He talks about the soldiers he couldn’t save, about the soldiers he had to lie to. “No, you’re not going to die, you’re going to be OK, that's what I told them” he said. “I lived. That’s my sin.”

    He has told the complete stories only once, while in counseling at an intensive inpatient VA clinic in St. Cloud where he spent 12 weeks at the end of 2004. After that, he was put on suicide watch. “The stuff I’ve seen, I could never tell you. The emotional pain, it kills you,” he said. “You want to die. I’d rather be dead.”

    His wife filed for divorce in June 2005, but Boman said he learned about it months later. Instead of sending the papers to Myers’ home, where he occasionally stayed, Boman said she sent the papers to their home, knowing he wouldn’t be there. Because Boman wasn’t in court when the marriage was dissolved, he said everything his wife asked for, she got, including the house. For Boman, who said he was trying to rehabilitate himself, the divorce was crushing. Although he had been doing drugs before the divorce, he said, he began “pounding my nose with coke” soon after.

    Kathryn Boman declined to talk for this story, and Myers said the divorce and her father’s illness has split the family. “He has nobody,” she said. “This is not my dad. My father has too much pride to eat in food kitchens, to get government benefits. He worked really hard to get where he was being a single father. Just to lose it in two years doesn’t make sense to me. I won’t give up on him.” But lately, they’ve been fighting, she said, and she hasn’t spoken with him in three weeks. “There’s nothing I can do,” she said. “I can lecture him. I can only do so much when somebody doesn’t accept your help.”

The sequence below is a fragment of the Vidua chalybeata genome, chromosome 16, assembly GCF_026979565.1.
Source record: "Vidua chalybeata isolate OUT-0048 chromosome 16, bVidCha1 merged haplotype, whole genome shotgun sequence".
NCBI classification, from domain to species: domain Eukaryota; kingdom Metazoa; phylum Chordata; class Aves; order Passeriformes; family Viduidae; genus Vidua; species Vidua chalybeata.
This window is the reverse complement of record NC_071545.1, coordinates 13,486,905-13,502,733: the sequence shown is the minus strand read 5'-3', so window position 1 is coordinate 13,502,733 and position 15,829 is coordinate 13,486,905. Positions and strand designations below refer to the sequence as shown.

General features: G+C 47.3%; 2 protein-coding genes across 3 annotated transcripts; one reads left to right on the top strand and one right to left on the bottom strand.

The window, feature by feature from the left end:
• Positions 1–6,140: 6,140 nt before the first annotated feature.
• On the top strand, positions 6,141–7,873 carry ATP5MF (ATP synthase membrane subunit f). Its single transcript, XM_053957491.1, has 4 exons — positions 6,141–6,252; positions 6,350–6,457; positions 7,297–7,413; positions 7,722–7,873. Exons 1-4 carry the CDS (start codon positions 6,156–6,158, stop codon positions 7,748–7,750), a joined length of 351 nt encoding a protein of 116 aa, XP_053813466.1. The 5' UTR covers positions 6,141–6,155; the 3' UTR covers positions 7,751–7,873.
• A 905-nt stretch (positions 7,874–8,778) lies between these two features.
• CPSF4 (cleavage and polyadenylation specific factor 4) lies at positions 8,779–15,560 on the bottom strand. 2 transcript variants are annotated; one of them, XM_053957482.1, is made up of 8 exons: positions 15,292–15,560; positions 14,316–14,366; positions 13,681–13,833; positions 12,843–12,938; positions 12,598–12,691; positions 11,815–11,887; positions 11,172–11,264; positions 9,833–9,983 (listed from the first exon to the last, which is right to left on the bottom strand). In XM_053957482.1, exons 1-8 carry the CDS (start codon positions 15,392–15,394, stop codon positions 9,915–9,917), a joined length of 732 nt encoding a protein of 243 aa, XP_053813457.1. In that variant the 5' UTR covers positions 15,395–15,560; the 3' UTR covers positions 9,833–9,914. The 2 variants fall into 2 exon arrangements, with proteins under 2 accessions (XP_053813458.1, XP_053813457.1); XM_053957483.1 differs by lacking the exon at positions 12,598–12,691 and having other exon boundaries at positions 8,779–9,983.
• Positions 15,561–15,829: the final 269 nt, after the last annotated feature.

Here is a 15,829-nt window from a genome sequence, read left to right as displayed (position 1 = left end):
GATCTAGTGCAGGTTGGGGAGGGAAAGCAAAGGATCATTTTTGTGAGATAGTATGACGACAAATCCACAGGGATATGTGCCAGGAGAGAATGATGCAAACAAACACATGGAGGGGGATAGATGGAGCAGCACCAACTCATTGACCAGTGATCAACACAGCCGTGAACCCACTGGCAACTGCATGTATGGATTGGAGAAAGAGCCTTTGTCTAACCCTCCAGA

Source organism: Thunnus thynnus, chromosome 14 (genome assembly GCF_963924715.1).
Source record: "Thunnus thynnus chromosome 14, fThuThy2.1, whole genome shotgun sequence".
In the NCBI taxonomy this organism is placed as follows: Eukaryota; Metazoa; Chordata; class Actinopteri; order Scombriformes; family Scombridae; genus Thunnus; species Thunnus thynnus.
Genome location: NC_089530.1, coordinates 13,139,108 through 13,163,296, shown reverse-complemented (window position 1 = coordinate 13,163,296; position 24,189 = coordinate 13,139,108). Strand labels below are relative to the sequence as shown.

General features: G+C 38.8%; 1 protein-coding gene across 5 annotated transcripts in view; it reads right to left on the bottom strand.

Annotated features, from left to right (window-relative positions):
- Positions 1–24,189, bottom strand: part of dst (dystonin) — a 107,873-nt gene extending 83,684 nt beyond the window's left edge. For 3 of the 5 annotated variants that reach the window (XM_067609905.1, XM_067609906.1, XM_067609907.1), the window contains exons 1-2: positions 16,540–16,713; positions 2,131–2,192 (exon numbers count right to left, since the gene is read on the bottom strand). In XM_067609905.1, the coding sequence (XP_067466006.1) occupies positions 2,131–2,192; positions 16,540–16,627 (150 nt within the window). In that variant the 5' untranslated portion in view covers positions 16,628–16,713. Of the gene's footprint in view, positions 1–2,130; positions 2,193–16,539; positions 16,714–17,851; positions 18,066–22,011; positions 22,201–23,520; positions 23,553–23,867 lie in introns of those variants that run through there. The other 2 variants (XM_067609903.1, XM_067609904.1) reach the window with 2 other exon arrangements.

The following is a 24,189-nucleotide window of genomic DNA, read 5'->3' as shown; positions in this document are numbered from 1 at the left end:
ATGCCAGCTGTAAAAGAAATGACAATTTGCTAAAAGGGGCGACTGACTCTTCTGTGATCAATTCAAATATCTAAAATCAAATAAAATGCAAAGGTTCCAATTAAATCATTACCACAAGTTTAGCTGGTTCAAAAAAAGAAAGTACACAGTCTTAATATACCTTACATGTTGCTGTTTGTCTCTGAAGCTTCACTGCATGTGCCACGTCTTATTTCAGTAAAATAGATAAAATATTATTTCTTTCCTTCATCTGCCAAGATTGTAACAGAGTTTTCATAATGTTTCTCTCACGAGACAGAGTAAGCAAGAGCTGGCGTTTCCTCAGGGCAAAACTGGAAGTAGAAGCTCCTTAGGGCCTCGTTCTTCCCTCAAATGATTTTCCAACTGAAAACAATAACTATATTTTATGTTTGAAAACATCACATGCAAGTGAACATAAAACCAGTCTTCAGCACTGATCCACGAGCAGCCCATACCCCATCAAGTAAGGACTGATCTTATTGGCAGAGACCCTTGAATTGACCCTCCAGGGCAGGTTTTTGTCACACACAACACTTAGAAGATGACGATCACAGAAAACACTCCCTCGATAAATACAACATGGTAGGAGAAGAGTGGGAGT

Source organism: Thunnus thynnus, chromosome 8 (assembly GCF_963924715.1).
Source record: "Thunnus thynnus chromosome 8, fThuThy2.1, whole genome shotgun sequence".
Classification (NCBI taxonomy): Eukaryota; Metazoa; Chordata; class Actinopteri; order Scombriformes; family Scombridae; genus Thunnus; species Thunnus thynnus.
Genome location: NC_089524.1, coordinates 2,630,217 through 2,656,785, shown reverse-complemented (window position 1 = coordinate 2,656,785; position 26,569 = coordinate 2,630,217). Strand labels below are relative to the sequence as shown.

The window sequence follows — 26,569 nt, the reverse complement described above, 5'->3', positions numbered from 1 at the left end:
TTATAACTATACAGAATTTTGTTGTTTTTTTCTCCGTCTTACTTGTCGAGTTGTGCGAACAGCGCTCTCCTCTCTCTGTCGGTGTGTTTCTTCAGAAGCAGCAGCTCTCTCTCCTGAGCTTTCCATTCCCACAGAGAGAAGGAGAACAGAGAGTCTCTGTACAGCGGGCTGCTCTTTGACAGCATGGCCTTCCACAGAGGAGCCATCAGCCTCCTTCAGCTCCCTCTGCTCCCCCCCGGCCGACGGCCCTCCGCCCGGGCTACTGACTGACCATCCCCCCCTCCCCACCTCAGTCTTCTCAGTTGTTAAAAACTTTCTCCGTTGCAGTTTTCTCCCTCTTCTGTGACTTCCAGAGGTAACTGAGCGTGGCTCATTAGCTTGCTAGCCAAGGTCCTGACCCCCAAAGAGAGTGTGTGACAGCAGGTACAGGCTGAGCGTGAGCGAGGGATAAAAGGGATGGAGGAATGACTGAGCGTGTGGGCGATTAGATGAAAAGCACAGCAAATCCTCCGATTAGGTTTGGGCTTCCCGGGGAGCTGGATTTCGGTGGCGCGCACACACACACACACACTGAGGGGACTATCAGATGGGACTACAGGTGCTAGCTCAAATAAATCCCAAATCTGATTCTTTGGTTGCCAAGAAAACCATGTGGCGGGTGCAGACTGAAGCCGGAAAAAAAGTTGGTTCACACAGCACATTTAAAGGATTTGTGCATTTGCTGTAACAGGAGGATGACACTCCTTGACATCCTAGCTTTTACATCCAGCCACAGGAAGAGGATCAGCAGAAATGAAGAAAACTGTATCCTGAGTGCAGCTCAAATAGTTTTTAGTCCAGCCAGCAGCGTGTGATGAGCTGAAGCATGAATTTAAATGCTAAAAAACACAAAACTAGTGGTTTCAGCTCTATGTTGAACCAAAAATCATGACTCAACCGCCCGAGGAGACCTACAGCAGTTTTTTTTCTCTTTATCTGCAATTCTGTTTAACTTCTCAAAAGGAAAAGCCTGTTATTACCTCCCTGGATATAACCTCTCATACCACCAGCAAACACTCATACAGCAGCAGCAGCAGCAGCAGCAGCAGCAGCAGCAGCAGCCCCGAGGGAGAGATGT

Experts say Boman and others like him with extreme cases of PTSD can again live normal lives, starting by using the community resources and treatment options available to them. “What’s the prognosis for this veteran? Cautiously optimistic,” Katz said. “Recovery will take treatment and rehabilitation, time and work. However, treatment and rehabilitation work.”

    But the first step is up to Boman. “They have to realize that they can’t do it alone,” said Ringstrom of the Vet Center. “I think it’s that way for any of us. We can’t fight cancer by ourselves, we can’t fight addiction by ourselves, and we can’t fight this by ourselves.”

    Does Boman see a future for himself? Possibly. He said that he’s been clean since May and has been occasionally going to group counseling. He now lives in a temporary shelter, which will let him stay as long as he works to find permanent housing. He said he doesn’t want to live through another winter outside — but he doesn’t seem too interested in living at all. “Whether I live or die is a struggle I have every day,” Boman has said. “I pray every day for God to come and take me home.”


    Source: Brandon Stahl, The Associated Press